In these verses (which I’ll be quoting from the Concordant Literal New Testament), we read the following:

21 Yet now, apart from law, a righteousness of God is manifest (being attested by the law and the prophets),
22 yet a righteousness of God through Jesus Christ's faith, for all, and on all who are believing, for there is no distinction,
23 for all sinned and are wanting of the glory of God.
24 Being justified gratuitously in His grace, through the deliverance which is in Christ Jesus
25 (Whom God purposed for a Propitiatory shelter, through faith in His blood, for a display of His righteousness because of the passing over of the penalties of sins which occurred before in the forbearance of God),
26 toward the display of His righteousness in the current era, for Him to be just and a Justifier of the one who is of the faith of Jesus.

I believe it is in verses 25 and 26, primarily, that Paul provides us with the main reason for Christ’s death, and thus answers the all-important question, “Why did Christ have to die for our sins?” In his Concordant Commentary on the New Testament, A.E. Knoch remarked on verses 25-26 as follows (emphasis his):

The important point in this passage, however, is not our justification, but God's, for it is His righteousness which we receive. In Israel He had made provision for atonement, or a shelter from sins. This was not strictly just, for the penalty of these sins was still due. The answer to this, as well as the answer to His present work is found in the blood of Christ. That settles for sins, past, present and future. That vindicates God's justice and makes it possible for Him to be the Justifier of all who are of the faith of Jesus.”

I agree with Knoch that Christ’s blood (i.e., his death) “settles for sins, past present and future,” and that it “vindicates God’s justice and makes it possible for Him to be the Justifier of all who are of the faith of Jesus.” As I understand Paul’s line of reasoning in these verses (which, admittedly, is not the easiest to follow), Christ’s death shows that God was righteous for having forgiven sins prior to Christ’s death, and that he is righteous for justifying sinners in the “current era.” This view implies that, apart from Christ’s sacrificial death having taken place, God would’ve been unrighteous (or unjust) for having forgiven sins in the past, and would be unrighteous (or unjust) for justifying sinners at the present time. Thus, Christ’s death can be understood as having vindicated God by demonstrating how God’s decision to be merciful and gracious toward sinners is consistent with his righteousness.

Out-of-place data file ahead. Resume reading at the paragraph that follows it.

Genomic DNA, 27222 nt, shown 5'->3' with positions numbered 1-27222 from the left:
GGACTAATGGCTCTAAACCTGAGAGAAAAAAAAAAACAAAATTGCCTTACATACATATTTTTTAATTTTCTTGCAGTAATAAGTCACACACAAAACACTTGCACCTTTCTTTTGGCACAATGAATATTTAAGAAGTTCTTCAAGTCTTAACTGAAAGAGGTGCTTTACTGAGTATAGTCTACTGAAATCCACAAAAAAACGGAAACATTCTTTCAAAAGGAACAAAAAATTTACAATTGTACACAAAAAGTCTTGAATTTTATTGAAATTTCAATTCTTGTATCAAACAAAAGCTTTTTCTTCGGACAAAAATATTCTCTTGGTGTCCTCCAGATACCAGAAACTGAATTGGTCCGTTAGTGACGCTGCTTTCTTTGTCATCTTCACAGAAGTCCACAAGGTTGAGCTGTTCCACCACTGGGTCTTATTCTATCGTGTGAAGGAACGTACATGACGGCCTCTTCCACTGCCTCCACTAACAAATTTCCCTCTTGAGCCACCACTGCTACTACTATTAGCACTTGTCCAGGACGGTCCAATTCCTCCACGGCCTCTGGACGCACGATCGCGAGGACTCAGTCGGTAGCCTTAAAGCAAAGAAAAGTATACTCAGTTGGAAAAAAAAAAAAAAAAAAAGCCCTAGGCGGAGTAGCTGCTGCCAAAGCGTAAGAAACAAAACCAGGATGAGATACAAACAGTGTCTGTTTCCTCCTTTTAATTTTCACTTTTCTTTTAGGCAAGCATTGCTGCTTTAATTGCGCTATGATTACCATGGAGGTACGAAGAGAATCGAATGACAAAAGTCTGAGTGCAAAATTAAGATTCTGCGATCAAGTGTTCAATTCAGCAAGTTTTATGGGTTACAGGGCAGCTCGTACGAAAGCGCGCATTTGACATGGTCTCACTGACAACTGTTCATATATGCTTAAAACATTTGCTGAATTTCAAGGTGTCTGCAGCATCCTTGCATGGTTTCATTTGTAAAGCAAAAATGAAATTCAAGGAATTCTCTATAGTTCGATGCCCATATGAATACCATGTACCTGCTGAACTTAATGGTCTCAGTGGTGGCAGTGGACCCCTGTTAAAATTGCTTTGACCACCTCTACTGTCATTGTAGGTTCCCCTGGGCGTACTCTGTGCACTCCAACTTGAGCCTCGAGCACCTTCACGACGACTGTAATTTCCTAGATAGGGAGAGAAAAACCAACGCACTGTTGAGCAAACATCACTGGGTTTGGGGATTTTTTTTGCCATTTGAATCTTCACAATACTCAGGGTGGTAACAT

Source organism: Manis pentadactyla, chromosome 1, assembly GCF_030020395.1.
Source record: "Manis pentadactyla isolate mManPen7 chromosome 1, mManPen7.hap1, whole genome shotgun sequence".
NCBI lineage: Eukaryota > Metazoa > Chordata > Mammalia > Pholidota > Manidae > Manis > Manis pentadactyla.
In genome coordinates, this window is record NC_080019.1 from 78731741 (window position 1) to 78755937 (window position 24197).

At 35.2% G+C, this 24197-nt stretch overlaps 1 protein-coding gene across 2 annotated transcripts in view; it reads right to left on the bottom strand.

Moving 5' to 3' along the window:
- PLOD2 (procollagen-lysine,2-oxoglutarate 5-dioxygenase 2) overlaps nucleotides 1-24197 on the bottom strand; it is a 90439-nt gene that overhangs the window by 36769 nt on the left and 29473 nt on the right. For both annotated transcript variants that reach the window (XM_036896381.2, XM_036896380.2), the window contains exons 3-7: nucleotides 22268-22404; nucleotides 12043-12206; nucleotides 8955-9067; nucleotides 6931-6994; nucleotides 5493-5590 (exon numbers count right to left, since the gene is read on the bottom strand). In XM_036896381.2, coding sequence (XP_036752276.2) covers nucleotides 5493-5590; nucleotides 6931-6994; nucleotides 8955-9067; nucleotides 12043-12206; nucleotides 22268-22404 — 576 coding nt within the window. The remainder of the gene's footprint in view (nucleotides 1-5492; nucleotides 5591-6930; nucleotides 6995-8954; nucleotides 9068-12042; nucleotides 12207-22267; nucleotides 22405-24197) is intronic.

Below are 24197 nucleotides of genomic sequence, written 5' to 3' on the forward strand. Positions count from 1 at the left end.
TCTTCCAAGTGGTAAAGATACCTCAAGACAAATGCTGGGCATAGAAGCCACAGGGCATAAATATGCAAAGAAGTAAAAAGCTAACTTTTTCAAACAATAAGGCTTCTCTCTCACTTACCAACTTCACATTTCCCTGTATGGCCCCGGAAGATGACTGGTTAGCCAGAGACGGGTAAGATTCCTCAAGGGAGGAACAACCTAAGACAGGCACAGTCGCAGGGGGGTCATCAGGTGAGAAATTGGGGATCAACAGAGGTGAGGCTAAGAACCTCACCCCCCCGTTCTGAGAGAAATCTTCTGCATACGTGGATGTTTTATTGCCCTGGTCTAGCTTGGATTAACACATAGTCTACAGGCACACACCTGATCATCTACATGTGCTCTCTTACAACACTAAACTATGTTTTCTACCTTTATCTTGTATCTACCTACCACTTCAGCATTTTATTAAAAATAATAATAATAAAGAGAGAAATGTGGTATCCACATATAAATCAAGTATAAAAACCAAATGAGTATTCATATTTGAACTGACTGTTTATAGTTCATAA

Having summarized my understanding of the position Paul is affirming in these verses concerning why Christ had to die, I’ll begin my exposition of this passage with a consideration of the first four verses:

21 Yet now, apart from law, a righteousness of God is manifest (being attested by the law and the prophets),
22 yet a righteousness of God through Jesus Christ's faith, for all, and on all who are believing, for there is no distinction,
23 for all sinned and are wanting of the glory of God.
24 Being justified gratuitously in His grace, through the deliverance which is in Christ Jesus.

This passage begins with the words, “Yet now, apart from law.” It must be emphasized that there’s nothing wrong with the law of God itself; according to Paul, “the law, indeed, is holy, and the precept holy and just and good” (Rom. 7:12). It is also said to be “spiritual” (v. 14). The good and spiritual nature of the law becomes most evident when we consider the two precepts of the law that Christ revealed to be the greatest. In Mark 12:28-31 we read the following:

And, approaching, one of the scribes, hearing them discussing, having perceived that He answered them ideally, inquires of Him, “What is the foremost precept of all?” Jesus answered him that “The foremost precept of all is: Hear, Israel! the Lord our God is one Lord. And, You shall be loving the Lord God out of your whole heart, and out of your whole soul, and out of your whole comprehension, and out of your whole strength. This is the foremost precept. And the second is like it: ‘You shall be loving your associate as yourself.’ Now greater than these is no other precept.”